Kate Fisher: We will focus on aligning the training provider to our strategy, to our business challenges, so those learners we are investing in can gain relevant experience on the business problems we need to solve.
Terry Hodgetts: I still view the rollout of the Level 7 senior leader standard as leading to the point where MBAs are finally becoming programmes that develop the whole leader that they should always have been. Secondly, within the construction of that standard, it is pitched at a particularly senior level, and I’m not sure that is appropriate. I think one of the best opportunities for the Level 7 standard – be it an MBA or an MSc programme – is for developing middle management talent and making them “promotion ready”. The drafting of the standard does not necessarily emphasise this, but if we look at the level 7 standard, in terms of supporting a talent pipeline, I would argue it makes a lot more sense as a strategic solution.
HOW ARE EMPLOYERS ABLE TO MAINTAIN FLEXIBILITY AND RELEVANCE WITHIN THESE QUALIFICATION-BASED CONSTRAINTS?
Kate Fisher: I would like to see greater flexibility from providers in the way the programmes are delivered. Within our own organisations, many of us are investing in creating learning that happens in the flow of work at the point of need. So how can training providers start to better meet the requirements of providing opportunities for the learner to learn at work, at their own pace and where and when they choose to do so?
Michael Woodhall: We’ve discussed personalised programmes and it does seem important that people in leadership feel that they are receiving “an experience” from the organisation, rather than just apprenticeship per se.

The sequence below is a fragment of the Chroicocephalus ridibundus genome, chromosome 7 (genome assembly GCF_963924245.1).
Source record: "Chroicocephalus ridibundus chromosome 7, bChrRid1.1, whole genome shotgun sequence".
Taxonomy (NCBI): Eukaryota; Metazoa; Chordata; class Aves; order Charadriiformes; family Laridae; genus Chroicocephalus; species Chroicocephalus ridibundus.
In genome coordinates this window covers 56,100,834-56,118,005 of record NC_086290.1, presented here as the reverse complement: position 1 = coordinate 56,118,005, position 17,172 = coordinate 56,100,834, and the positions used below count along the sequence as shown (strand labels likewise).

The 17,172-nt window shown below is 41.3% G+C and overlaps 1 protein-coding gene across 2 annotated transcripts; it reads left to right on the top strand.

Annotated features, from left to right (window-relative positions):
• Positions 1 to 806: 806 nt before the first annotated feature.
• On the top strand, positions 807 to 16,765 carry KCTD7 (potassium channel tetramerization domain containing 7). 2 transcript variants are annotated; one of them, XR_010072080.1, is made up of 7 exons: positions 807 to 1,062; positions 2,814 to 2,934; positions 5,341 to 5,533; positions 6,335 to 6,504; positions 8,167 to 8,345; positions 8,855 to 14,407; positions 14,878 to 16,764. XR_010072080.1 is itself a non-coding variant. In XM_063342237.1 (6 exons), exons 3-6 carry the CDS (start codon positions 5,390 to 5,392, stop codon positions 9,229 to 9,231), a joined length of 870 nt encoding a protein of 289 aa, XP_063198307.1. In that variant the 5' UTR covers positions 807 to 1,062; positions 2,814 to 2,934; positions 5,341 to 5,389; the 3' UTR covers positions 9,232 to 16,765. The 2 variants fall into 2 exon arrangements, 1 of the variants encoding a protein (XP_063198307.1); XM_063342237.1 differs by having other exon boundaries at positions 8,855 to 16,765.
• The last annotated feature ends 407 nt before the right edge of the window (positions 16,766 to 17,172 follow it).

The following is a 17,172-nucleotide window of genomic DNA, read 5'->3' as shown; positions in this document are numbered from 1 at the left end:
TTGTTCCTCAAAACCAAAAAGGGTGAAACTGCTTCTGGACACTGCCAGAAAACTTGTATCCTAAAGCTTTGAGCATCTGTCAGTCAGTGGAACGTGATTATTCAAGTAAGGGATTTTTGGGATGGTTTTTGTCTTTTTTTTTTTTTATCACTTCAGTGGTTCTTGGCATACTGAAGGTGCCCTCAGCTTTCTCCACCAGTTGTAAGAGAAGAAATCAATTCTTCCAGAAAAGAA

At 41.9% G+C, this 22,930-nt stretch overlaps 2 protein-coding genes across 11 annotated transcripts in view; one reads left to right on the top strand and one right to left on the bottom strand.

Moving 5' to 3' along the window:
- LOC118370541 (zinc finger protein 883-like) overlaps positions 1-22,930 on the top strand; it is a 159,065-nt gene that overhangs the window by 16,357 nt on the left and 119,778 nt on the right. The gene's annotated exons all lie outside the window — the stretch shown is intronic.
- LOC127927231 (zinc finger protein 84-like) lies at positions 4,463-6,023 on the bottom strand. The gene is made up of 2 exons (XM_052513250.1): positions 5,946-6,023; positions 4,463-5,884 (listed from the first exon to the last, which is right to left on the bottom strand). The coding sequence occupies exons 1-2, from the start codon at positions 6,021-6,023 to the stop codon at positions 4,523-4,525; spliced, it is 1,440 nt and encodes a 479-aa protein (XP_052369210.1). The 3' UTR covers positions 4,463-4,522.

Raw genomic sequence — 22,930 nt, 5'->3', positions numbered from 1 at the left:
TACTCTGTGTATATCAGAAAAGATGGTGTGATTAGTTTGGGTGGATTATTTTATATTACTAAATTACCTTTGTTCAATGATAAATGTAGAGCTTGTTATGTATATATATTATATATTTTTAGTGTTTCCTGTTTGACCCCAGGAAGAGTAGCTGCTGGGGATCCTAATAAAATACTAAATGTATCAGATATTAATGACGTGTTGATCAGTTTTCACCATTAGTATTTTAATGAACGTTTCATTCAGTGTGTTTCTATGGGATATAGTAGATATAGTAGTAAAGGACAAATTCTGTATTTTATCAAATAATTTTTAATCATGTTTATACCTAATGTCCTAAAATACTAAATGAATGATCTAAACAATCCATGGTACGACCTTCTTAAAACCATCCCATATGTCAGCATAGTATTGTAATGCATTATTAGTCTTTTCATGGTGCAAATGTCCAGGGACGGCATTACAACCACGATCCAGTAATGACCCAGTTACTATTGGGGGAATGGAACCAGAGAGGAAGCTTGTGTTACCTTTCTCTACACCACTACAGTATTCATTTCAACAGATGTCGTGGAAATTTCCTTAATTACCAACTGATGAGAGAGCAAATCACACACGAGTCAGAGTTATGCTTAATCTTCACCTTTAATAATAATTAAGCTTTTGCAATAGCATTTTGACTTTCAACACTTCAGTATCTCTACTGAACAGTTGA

Stuart McPherson: The higher the level, the more we need to work with a training provider, to ensure a delivery model that is well targeted, flexible enough to minimise the cost of travel, but enriching enough, to accommodate shared learning experience and utilises innovative delivery platforms is key.
Emma Baker: I think we need to be better at understanding what standards and qualifications are going to be relevant, to help us move our business forward, to find the sweet spot and have the backing to use the levy in a more effective way. Melanie Lepine: Flexibility – around size of cohort and location versus personalisation – is important for us. We’re a relatively small company, so we’re trying to personalise, but that means we have to bring people together from different locations, which can create issues. We want to position this as helping people to see that they are future proofing themselves and their skillsets – and the programmes that we’re putting them on do not enable them to do that. So we need to make them much more flexible and supporting, so that people really grow in an agile way – rather than this very linear process.
Heidi Coatsworth-Keady: I work in the IT business where keeping skills up-to date is essential, so reskilling is of paramount importance to us, particularly amongst our junior community. We are seeing a lot of younger intake wanting to move on quickly – they want the skills that keep them current in the market. That’s a challenge for us keeping up with their pace of demand, along with everybody else’s. Having programmes that we can bolt on, that offer the relevant skills to our business, is critical.